The documentary shows the development of the contemporary business corporation, from a legal entity that originated as a government-chartered institution meant to effect specific public functions, to the rise of the modern commercial institution entitled to most of the legal rights of a person. One theme is its assessment as a "personality", as a result of an 1886 case in the United States Supreme Court in which a statement by Chief Justice Morrison R. Waite[nb 1] led to corporations as "persons" having the same rights as human beings, based on the Fourteenth Amendment to the United States Constitution. The film's assessment is effected via the diagnostic criteria in the DSM-IV; Robert Hare, a University of British Columbia psychology professor and a consultant to the FBI, compares the profile of the contemporary profitable business corporation to that of a clinically-diagnosed psychopath. The documentary concentrates mostly upon North American corporations, especially those of the United States.
Topics addressed include the Business Plot, where in 1933, General Smedley Butler exposed an alleged corporate plot against then U.S. President Franklin Roosevelt; the tragedy of the commons; Dwight D. Eisenhower's warning people to beware of the rising military-industrial complex; economic externalities; suppression of an investigative news story about Bovine Growth Hormone on a Fox News Channel affiliate television station; the invention of the soft drink Fanta by the Coca-Cola Company due to the trade embargo on Nazi Germany; the alleged role of IBM in the Nazi holocaust (see IBM and the Holocaust); the Cochabamba protests of 2000 brought on by the privatization of Bolivia's municipal water supply by the Bechtel Corporation; and in general themes of corporate social responsibility, the notion of limited liability, the corporation as a psychopath, and the corporation as a person.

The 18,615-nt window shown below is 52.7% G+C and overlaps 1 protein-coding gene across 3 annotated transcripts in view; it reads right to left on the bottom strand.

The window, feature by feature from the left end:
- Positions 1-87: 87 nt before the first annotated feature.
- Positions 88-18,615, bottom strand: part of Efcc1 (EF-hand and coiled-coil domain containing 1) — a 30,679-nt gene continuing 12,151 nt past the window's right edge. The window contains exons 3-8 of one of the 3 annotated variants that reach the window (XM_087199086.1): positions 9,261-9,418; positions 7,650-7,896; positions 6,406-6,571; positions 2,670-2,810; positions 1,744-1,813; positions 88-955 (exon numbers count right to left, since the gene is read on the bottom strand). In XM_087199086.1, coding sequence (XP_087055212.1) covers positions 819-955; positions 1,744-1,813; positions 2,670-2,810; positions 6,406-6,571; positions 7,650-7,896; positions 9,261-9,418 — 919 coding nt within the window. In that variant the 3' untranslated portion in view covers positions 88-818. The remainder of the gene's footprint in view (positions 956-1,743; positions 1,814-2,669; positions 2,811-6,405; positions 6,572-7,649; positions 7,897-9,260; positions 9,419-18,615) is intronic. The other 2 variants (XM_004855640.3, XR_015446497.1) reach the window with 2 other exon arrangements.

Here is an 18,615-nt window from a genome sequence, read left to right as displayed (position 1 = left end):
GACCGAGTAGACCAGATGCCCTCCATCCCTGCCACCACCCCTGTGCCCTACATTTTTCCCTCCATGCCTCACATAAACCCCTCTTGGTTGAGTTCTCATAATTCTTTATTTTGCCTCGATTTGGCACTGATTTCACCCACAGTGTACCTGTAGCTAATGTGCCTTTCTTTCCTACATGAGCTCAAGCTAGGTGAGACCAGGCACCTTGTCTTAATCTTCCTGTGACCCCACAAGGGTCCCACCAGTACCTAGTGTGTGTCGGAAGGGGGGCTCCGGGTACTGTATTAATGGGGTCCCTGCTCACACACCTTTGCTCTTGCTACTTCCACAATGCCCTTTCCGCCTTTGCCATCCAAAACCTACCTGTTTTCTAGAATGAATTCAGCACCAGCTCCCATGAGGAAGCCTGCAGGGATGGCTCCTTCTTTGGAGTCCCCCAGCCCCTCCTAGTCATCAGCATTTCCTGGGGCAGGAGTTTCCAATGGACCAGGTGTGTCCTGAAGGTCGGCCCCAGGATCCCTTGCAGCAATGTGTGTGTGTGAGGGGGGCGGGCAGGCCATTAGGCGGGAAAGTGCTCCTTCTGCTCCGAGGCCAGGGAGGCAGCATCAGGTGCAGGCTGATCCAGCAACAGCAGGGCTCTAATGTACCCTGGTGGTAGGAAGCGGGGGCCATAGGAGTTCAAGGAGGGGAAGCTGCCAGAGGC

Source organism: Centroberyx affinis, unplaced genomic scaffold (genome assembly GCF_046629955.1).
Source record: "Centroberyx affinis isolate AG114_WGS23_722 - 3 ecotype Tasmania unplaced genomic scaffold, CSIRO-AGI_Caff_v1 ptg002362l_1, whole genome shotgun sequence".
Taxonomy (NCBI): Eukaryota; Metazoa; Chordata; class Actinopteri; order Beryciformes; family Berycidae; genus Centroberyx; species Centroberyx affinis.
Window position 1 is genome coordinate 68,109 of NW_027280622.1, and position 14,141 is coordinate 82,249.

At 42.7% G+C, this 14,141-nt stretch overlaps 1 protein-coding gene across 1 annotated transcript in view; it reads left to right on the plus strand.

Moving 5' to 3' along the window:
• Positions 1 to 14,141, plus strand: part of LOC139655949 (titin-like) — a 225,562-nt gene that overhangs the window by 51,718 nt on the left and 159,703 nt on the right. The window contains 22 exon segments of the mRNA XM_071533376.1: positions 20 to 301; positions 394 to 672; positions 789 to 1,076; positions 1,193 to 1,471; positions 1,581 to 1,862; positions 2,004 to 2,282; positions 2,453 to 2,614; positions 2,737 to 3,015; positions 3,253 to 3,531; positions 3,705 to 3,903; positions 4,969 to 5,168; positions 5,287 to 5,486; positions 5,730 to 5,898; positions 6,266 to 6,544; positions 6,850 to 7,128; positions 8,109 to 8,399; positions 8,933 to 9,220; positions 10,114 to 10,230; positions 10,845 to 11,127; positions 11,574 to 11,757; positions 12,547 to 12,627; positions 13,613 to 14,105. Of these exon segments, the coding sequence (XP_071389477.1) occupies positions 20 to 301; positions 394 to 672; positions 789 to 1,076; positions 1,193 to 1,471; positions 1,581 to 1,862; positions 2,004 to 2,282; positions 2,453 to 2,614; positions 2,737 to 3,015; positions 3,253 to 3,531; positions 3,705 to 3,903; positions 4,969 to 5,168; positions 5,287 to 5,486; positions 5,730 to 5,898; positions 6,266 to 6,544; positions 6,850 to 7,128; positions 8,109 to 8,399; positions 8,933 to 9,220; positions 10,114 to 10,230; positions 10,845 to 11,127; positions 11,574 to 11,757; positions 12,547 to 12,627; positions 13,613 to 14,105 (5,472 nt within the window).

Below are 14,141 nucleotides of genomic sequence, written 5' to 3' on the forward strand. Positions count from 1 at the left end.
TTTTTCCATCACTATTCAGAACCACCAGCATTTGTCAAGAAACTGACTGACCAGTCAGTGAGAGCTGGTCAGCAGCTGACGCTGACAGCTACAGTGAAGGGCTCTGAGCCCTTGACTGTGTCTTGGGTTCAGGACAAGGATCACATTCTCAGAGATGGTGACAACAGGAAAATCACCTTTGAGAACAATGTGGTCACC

The film features interviews with prominent corporate critics such as Noam Chomsky, Naomi Klein, Michael Moore, Vandana Shiva, Charles Kernaghan, and Howard Zinn as well as opinions from company CEOs such as Ray Anderson (from the Interface carpet & fabric company), the viewpoints of Peter Drucker and Milton Friedman, and think tanks advocating free markets such as the Fraser Institute. Interviews also feature Dr. Samuel Epstein with his involvement in a lawsuit against Monsanto Company for promoting the use of Posilac, (Monsanto's trade name for recombinant Bovine Somatotropin) to induce more milk production in dairy cattle.
The film was nominated for numerous awards, and won the World Cinema Audience Award: Documentary at the Sundance Film Festival, 2004, along with a Special Jury Award at the International Documentary Film Festival Amsterdam (IDFA) in 2003 and 2004.
The film has also been used as a teaching tool for the study of Intellectual Property Law most notably in University College London.